8. Abby says:

      Thank you for this post and you are in no way a dork! My husband is in the Navy and we will more than likely be going through our first deployment in the next year. I think about it all the time and can’t imagine how hard it is going to be on me and my young son. Thank you so much for the prayers for our military!

      February 23rd, 2009 at 1:44 am

    9. Kathy Vaughan says:

      I usually come to your blog for a good laugh (“Millie Conway” has to be one of the best blogs ever written!), but today you’ve got me crying. I work as a nurse, and whenever I take care of someone I know was a serviceman, I thank him for serving to keep me and my family safe and free – especially the Vietnam vets, who got so little honor when they came home. Thanks for honoring them on your blog. Praying with you for them!

      February 23rd, 2009 at 1:44 am

    10. amyB says:

      I’m in Iraq right now, and I’m so grateful that I DON’T have kids. I see so many folks get so sad when they talk to their kids… For example:

      One of my friends deployed when her baby girl was just 10 months old!! Imagine going back home after 6 months and seeing what a change has happened!

      My other friend… his wife just gave birth to his baby boy last month! It will still be another 3 months until he gets to meet him.

      Pray for those folks… but pray for their families at home even more! The family at home is the one who suffers the most… thank YOU for your support. We receive random boxes all the time from folks at home (mostly Texas!:) and it makes are hearts soar here!

      February 23rd, 2009 at 3:12 am

    11. Monica says:

      As the wife of a deployed soldier, THANK YOU for your prayers! They mean so much. My husband is on his way home for 18 days of leave and we are so excited to see him…it has been a long ten months and we’re going through a fifteen month deployment, so we’ll have a few more when he goes back. My girls will have their fourth birthday when he’s home. He left right after their third birthday, so he has basically missed their entire third year. Also, my baby sill turn two before he comes home from the deployment. He will probably miss his actual birthday and he missed his first as well. It is hard, but knowing that we are prayed for by wonderful women and men such as yourself makes it easier.

      February 23rd, 2009 at 3:32 am

    12. Lezleigh says:

      As a sister of a wounded hero from Iraq, I can’t thank you enough for your prayers, which we also incorporate every night into bedtime prayers. They are desperately needed, as it feels like so many people have forgotten there is still a war going on….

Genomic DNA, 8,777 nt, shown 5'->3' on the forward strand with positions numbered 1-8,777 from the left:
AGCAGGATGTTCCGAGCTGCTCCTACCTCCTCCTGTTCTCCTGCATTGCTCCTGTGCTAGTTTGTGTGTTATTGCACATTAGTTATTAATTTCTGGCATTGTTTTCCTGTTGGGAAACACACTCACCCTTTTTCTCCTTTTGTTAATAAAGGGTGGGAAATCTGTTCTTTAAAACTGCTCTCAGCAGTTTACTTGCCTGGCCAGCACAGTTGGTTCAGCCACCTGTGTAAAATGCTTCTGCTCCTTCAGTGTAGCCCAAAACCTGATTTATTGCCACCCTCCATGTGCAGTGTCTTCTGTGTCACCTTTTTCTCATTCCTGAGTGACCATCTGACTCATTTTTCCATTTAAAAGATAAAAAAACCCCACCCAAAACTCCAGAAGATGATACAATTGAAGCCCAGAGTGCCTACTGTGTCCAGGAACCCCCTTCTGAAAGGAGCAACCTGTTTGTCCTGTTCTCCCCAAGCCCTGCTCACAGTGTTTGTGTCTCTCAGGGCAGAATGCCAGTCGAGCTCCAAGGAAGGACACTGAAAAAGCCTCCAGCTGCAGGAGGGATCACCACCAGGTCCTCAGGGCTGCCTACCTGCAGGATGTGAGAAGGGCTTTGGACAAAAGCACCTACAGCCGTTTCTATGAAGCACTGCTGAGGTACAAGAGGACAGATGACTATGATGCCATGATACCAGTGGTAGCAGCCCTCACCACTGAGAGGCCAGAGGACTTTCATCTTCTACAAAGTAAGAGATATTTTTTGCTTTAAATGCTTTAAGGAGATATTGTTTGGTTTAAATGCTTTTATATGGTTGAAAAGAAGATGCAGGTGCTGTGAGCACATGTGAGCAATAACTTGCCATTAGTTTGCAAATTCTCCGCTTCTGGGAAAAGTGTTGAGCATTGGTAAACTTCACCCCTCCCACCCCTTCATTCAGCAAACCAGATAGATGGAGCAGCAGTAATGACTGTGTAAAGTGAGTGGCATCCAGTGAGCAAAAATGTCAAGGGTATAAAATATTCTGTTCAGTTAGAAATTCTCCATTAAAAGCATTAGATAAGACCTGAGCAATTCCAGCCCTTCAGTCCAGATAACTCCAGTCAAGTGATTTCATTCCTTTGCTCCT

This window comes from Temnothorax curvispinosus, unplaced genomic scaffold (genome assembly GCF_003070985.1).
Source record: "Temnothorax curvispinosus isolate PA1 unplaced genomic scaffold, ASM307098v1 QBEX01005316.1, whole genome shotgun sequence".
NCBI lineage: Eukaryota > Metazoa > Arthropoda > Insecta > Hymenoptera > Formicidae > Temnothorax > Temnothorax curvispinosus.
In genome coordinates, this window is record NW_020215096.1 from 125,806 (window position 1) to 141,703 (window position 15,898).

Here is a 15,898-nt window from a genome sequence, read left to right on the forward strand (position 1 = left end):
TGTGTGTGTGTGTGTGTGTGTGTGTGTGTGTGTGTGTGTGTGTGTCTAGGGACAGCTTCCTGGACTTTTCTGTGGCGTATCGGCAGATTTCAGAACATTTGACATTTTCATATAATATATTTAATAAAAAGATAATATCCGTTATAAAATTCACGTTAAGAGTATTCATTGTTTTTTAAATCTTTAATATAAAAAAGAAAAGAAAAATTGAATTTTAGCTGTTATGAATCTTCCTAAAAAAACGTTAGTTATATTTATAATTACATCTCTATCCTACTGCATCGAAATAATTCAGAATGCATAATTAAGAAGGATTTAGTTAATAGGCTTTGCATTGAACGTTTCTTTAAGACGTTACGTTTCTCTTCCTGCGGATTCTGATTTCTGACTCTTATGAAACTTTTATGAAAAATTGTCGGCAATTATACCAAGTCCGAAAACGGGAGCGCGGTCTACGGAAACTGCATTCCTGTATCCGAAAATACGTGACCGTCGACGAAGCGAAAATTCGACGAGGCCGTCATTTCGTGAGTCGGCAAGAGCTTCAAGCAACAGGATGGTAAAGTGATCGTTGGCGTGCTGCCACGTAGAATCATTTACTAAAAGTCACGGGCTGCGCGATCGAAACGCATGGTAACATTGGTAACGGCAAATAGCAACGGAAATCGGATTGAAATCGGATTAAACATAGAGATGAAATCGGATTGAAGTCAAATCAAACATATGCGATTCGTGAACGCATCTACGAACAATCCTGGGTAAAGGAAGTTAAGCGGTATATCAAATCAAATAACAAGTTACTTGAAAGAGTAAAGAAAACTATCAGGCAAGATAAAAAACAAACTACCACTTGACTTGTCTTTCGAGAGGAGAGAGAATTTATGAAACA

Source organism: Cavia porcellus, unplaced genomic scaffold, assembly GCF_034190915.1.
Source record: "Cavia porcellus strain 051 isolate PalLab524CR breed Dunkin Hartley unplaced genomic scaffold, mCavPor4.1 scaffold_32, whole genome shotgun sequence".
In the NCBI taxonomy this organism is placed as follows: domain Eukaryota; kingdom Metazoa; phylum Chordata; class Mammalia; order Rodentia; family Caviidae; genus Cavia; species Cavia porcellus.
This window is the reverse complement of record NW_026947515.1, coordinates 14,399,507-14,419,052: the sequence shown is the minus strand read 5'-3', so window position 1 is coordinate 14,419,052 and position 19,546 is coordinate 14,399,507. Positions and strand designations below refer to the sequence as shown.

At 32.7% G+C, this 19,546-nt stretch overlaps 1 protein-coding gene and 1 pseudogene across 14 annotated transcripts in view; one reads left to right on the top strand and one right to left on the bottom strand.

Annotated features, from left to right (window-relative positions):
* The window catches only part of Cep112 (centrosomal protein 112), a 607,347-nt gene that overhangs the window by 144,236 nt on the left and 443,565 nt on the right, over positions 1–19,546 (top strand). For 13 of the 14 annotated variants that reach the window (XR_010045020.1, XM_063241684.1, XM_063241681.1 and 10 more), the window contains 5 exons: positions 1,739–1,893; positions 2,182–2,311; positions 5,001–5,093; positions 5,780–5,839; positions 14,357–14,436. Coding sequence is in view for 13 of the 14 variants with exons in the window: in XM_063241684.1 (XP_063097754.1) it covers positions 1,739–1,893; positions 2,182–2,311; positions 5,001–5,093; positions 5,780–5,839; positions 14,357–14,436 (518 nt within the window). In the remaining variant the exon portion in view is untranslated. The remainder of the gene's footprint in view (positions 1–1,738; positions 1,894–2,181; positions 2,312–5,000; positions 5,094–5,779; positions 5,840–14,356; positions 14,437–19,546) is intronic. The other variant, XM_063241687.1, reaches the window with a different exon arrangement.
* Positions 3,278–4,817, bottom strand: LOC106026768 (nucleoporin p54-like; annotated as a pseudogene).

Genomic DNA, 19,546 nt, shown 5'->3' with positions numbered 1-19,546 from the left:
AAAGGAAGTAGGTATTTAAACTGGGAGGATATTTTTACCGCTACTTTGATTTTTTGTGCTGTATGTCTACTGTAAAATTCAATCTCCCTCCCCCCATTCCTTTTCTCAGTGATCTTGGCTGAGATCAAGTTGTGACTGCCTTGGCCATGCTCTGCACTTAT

And there is NO SUCH THING as a patriotic dork, it’s sad that those of us so moved by such acts of heroism feel that we are dorks. WE SHOULD ALL FEEL MOVED TO TEARS for the sacrifices our heroes are making for our safety. Our country has become so apathetic about patriotism it’s sickening and disheartening.

      Again, thank you for the prayers, keep em coming!

      February 23rd, 2009 at 10:47 am

    13. Angie says:

      Gotta agree with the others… there is no such thing as a patriotic dork! 🙂 Beautiful post.

      I’m not much of a cryer, even when it’s appropriate to do so, but baptisms and anything patriotic — fly overs, parades, military ceremonies — all those things prick the tender underside of my heart. ~AM

      February 23rd, 2009 at 12:00 pm

    14. Honest 2 God » A Little Linky Love for You… says:

      […] Mommy: I love this blog. Because I, too, am an antique mommy. I especially enjoyed her “Homecomings” post today, about soldiers returning home from overseas. But then, I have liked pretty much everything […]

      February 23rd, 2009 at 8:37 pm

    15. Jim says:

      “VERY” humbling and patriotic post AM.

      February 23rd, 2009 at 8:44 pm

    16. Roxanne says:


      February 23rd, 2009 at 9:14 pm

    17. Minnesotamom says:

      I found my quote of the month here today. Excellent post. I am a big patriotic dork, too. All it takes is a song, even a cheesy one like “Proud to Be An American” and I’m a puddle.

      February 24th, 2009 at 1:10 am

    18. kathleen says:

      what a beautiful post! thank you for the reminder to pray for our heroe and those who love & miss them. such a sweet & gentle heart you have . . . 🙂

      February 24th, 2009 at 11:13 am

    19. Jenna says:

      My cousin had twins two weeks ago today, her first babies. Her husband is being deployed in April … At first I was worried about her and how she will handle it alone, but lately all I have thought about is how this new daddy will be away from his babies. Thank you for your post and most of all for your prayers.

      February 24th, 2009 at 8:24 pm

    20. Sally says:

      My neighbor’s husband is in Iraq right now. He will be coming home on leave next month when she has her cancer surgery. She has been dealing with the diagnosis alone since he is deployed.

      Each person who is serving their country overseas has something going on in their lives that they are missing while they are away. Praying for them is the least we can do.

      February 25th, 2009 at 12:17 pm